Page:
General Motors, the largest automaker in the U.S., has reiterated its plans to go all-electric across its whole vehicle lineup during its quarterly earnings meeting this week. Mary Barra, the CEO of GM, also mentioned that though they are gunning for a future with electric vehicles, she does not expect the segment to make profits until early next decade.
This brings us to the question – what would be funding this “all-electric” exercise of GM? The answer, quite understandably, lies in the very vehicle that the battery-powered automobiles are looking to replace – the heavy-duty pickup trucks that run on diesel. Unlike GM’s dismal electric vehicle sales, its pickup sales have been nothing short of spectacular, bringing in $65 billion in annual revenue. The heavy-duty versions of the Chevrolet Silverado and GMC Sierra alone account for 20 percent of GM’s full-size truck sales.
Data shows that the operating profit on heavy-duty pickup trucks is at least $12,000 a piece, with GM selling more than 200,000 such vehicles last year, and hoping to sell even more this year. So it is sardonic to see that these pickups fund programs like the self-driving GM Cruise, which is yet to see the light of day, and the slow-moving electric Chevrolet Bolt that does not seem to do well in the market. Then again, automakers around the world are looking to bolster their public perception by reducing their carbon footprint, and GM is no different.
Did you know?
Customers across the world return nearly $1 trillion in merchandise annually. About 30% of all ecommerce merchandise is returned, while the brick and mortar return rate is a more modest 10%.
“The warehousing and logistics robot market is experiencing strong growth, and supply chains are being transformed as companies replace fixed infrastructure and outdated processes with flexible, scalable robotic solutions to meet the changing demands of modern commerce.”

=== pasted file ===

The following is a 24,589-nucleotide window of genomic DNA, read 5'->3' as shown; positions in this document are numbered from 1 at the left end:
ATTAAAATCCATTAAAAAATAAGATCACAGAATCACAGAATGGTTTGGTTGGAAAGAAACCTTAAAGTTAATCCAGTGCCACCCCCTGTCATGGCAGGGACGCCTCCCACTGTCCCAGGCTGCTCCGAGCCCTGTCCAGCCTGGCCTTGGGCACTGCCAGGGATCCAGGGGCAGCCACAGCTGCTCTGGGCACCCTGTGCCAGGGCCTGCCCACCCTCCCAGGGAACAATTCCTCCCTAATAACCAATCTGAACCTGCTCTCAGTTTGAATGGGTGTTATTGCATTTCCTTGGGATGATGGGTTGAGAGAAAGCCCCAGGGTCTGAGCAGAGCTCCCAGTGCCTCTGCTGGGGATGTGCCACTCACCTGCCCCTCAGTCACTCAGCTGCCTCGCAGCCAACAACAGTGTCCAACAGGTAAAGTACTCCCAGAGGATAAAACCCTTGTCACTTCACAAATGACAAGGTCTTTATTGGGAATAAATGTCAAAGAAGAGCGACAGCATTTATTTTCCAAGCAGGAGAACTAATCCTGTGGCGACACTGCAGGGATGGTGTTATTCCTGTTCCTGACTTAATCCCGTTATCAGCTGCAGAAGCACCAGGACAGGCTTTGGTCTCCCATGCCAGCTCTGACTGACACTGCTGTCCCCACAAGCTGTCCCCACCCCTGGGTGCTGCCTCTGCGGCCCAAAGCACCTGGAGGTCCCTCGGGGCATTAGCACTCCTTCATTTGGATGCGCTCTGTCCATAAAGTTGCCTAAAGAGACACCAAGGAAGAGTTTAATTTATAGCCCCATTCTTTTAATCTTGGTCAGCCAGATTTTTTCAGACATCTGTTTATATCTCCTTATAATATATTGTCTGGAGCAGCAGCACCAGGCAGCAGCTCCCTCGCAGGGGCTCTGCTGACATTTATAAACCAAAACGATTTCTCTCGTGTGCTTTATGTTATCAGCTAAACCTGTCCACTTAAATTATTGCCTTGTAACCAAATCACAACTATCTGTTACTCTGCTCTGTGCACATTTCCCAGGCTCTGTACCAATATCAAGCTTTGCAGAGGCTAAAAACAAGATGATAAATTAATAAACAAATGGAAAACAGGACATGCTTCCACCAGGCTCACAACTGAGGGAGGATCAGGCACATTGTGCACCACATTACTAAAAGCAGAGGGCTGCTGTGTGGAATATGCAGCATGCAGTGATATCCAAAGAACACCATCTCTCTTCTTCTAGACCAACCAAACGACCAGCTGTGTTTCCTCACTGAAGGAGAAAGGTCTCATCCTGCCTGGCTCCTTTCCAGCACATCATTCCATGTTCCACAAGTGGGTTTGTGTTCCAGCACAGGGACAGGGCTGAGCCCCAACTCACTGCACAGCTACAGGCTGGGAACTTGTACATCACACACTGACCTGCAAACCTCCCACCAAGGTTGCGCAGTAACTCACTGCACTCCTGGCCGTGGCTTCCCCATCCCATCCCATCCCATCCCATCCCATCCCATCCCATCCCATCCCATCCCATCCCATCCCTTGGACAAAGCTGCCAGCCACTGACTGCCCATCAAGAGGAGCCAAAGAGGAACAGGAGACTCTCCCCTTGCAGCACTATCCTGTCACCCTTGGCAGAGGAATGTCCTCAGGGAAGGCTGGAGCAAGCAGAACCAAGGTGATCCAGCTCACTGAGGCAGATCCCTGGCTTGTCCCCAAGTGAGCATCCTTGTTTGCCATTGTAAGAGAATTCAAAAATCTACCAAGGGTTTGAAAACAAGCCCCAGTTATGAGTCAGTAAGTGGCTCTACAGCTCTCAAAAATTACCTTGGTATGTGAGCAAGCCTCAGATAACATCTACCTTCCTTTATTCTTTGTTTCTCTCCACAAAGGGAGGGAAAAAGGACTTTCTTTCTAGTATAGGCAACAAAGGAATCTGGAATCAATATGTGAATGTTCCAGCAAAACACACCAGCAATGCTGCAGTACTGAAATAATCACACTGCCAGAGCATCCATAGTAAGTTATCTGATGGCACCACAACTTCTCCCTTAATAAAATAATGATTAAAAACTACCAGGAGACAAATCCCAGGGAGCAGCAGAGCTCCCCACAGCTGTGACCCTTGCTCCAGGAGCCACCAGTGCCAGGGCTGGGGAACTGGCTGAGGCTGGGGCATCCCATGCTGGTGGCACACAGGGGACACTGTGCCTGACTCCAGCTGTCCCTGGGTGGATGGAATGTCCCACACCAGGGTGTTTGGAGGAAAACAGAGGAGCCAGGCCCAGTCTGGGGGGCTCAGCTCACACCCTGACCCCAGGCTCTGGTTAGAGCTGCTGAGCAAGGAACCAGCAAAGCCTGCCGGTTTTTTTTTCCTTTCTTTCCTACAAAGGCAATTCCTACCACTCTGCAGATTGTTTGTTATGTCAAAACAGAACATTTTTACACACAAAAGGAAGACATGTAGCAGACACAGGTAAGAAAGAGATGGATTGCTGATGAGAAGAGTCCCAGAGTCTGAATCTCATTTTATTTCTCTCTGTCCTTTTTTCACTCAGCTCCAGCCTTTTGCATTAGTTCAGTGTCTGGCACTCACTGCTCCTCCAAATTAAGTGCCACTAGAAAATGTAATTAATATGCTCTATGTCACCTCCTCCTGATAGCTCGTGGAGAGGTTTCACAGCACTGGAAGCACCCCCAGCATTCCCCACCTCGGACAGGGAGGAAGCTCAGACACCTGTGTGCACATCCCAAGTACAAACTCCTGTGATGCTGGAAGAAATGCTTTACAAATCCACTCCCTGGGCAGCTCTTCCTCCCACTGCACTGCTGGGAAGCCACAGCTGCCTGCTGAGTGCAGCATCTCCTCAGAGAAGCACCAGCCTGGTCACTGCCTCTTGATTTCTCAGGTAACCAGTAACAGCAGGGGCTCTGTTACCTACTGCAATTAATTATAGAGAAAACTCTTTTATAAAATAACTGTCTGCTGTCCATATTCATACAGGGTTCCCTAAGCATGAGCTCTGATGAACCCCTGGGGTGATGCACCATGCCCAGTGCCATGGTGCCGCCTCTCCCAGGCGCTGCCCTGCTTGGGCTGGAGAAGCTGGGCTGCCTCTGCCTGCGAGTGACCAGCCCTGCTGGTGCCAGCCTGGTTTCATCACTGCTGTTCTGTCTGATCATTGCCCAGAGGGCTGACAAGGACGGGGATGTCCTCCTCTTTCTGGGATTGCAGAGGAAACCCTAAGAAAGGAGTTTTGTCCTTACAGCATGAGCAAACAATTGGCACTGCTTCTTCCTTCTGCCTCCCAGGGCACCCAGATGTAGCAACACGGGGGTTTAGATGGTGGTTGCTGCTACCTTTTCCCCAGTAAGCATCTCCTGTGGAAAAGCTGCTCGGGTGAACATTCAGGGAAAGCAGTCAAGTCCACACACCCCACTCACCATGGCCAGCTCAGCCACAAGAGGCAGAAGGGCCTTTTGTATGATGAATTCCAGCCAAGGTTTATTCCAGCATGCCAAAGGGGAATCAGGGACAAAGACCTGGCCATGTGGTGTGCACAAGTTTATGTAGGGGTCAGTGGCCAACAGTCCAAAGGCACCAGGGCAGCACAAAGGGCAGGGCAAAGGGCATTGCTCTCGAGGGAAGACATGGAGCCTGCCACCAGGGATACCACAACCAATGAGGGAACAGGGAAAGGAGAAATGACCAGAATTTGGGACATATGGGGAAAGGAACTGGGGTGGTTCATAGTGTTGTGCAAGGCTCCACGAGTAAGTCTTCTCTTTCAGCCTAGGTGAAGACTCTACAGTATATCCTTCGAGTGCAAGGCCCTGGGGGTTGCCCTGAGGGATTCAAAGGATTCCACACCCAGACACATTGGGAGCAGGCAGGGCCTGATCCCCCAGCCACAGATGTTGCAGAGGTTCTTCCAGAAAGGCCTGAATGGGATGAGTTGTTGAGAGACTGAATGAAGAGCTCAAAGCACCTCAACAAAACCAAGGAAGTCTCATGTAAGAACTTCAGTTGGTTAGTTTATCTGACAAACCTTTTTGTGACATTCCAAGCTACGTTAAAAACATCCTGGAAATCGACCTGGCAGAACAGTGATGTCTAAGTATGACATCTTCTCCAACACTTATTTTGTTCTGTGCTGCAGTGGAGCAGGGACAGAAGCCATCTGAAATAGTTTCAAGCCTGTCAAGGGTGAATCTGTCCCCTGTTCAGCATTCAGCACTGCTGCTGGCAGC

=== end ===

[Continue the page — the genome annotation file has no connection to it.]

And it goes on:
– Glenn Sanders, senior analyst at Tractica, on the growth of robotics in warehousing
In other news:
How Uber Eats is turning into a billion-dollar business to rival Grubhub
Uber takes a 30% cut and a delivery fee, then pays drivers, suggesting that Uber Eats could generate at least $1 billion in revenue this year, or an estimated 7% to 10% of the total. (Forbes)
Daimler cuts dividend as downturn, R&D costs hit Mercedes
Daimler cut its dividend on Wednesday after Q4 operating profit plunged by 22 percent, hit by trade wars, rising costs for developing electric cars and an industry downturn that has dented even the most profitable carmakers. (Reuters)
Tesla and Mercedes-Benz might collaborate over an electric van
Tesla and Mercedes-Benz are in talks about a potential collaboration on an electric version of Mercedes-Benz’s Sprinter van. (Business Insider)
Lyft’s new ‘Green Mode’ lets riders request an EV
The Green Mode option launched in Seattle on February 6, and Lyft will introduce it to other parts of the country later. Lyft plans on introducing “thousands” of EVs onto its platform this year. (Electrek)
Thieves prefer to steal food cargo, target trucks over warehouses
Trucks in transit are the prime target for cargo thieves, with food and beverage cargo logging the highest rates of theft, according to an industry report. (Trucks)
In its regulatory filing this week, Amazon has added “transportation and logistics services” to its winding list of services that it views as competition, confirming speculations about its decision to take absolute control of every nodal point within its supply chain. Apart from its frontal ecommerce platform, Amazon also runs Fulfillment by Amazon (FBA) centers that cover the warehousing needs of its sellers. Though Amazon does lease out a fleet of airplanes to help with expediting its Amazon Prime shipments, it has predominantly banked on shipping partners like USPS, UPS, and FedEx to help it make a bulk of the deliveries. But by adding transportation to its list of services, Amazon looks to be finally ready to make the jump into last-mile delivery.
Hammer down everyone!